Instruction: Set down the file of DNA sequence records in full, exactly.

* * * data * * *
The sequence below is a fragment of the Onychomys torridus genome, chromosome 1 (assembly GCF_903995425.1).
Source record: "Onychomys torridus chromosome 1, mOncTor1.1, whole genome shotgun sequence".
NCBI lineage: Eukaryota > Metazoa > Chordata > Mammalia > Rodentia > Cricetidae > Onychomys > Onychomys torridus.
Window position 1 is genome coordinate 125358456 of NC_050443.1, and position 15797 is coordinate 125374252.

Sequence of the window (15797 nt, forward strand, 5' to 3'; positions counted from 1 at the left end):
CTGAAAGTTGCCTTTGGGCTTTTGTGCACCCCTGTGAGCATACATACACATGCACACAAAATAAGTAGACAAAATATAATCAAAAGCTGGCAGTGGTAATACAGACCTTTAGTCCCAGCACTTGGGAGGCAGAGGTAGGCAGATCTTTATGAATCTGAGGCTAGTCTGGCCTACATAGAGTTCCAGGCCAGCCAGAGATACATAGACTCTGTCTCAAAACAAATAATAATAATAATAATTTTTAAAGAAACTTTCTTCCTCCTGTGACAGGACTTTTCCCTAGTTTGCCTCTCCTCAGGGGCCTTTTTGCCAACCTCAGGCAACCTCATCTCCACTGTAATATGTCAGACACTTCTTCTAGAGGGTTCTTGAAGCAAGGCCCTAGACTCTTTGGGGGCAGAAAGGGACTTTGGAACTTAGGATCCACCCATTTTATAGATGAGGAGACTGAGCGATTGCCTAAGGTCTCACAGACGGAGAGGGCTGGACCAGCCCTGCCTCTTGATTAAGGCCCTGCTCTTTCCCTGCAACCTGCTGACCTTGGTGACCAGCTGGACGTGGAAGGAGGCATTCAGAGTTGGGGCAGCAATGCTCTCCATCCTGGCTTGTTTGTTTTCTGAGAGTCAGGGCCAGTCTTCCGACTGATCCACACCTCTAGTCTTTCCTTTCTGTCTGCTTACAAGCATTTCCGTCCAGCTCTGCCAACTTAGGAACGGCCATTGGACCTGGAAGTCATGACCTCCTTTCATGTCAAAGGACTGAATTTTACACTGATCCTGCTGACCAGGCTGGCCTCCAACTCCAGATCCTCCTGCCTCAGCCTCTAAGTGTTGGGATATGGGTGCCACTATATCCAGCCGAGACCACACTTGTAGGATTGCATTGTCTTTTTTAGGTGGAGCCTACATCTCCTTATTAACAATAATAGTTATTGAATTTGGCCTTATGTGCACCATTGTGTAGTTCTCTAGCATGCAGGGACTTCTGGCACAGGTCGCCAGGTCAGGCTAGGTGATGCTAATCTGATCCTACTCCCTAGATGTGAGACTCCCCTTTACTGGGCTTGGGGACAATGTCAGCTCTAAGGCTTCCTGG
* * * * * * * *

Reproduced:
The sequence below is a fragment of the Onychomys torridus genome, chromosome 1 (assembly GCF_903995425.1).
Source record: "Onychomys torridus chromosome 1, mOncTor1.1, whole genome shotgun sequence".
NCBI lineage: Eukaryota > Metazoa > Chordata > Mammalia > Rodentia > Cricetidae > Onychomys > Onychomys torridus.
Window position 1 is genome coordinate 125358456 of NC_050443.1, and position 15797 is coordinate 125374252.

Sequence of the window (15797 nt, forward strand, 5' to 3'; positions counted from 1 at the left end):
CTGAAAGTTGCCTTTGGGCTTTTGTGCACCCCTGTGAGCATACATACACATGCACACAAAATAAGTAGACAAAATATAATCAAAAGCTGGCAGTGGTAATACAGACCTTTAGTCCCAGCACTTGGGAGGCAGAGGTAGGCAGATCTTTATGAATCTGAGGCTAGTCTGGCCTACATAGAGTTCCAGGCCAGCCAGAGATACATAGACTCTGTCTCAAAACAAATAATAATAATAATAATTTTTAAAGAAACTTTCTTCCTCCTGTGACAGGACTTTTCCCTAGTTTGCCTCTCCTCAGGGGCCTTTTTGCCAACCTCAGGCAACCTCATCTCCACTGTAATATGTCAGACACTTCTTCTAGAGGGTTCTTGAAGCAAGGCCCTAGACTCTTTGGGGGCAGAAAGGGACTTTGGAACTTAGGATCCACCCATTTTATAGATGAGGAGACTGAGCGATTGCCTAAGGTCTCACAGACGGAGAGGGCTGGACCAGCCCTGCCTCTTGATTAAGGCCCTGCTCTTTCCCTGCAACCTGCTGACCTTGGTGACCAGCTGGACGTGGAAGGAGGCATTCAGAGTTGGGGCAGCAATGCTCTCCATCCTGGCTTGTTTGTTTTCTGAGAGTCAGGGCCAGTCTTCCGACTGATCCACACCTCTAGTCTTTCCTTTCTGTCTGCTTACAAGCATTTCCGTCCAGCTCTGCCAACTTAGGAACGGCCATTGGACCTGGAAGTCATGACCTCCTTTCATGTCAAAGGACTGAATTTTACACTGATCCTGCTGACCAGGCTGGCCTCCAACTCCAGATCCTCCTGCCTCAGCCTCTAAGTGTTGGGATATGGGTGCCACTATATCCAGCCGAGACCACACTTGTAGGATTGCATTGTCTTTTTTAGGTGGAGCCTACATCTCCTTATTAACAATAATAGTTATTGAATTTGGCCTTATGTGCACCATTGTGTAGTTCTCTAGCATGCAGGGACTTCTGGCACAGGTCGCCAGGTCAGGCTAGGTGATGCTAATCTGATCCTACTCCCTAGATGTGAGACTCCCCTTTACTGGGCTTGGGGACAATGTCAGCTCTAAGGCTTCCTGG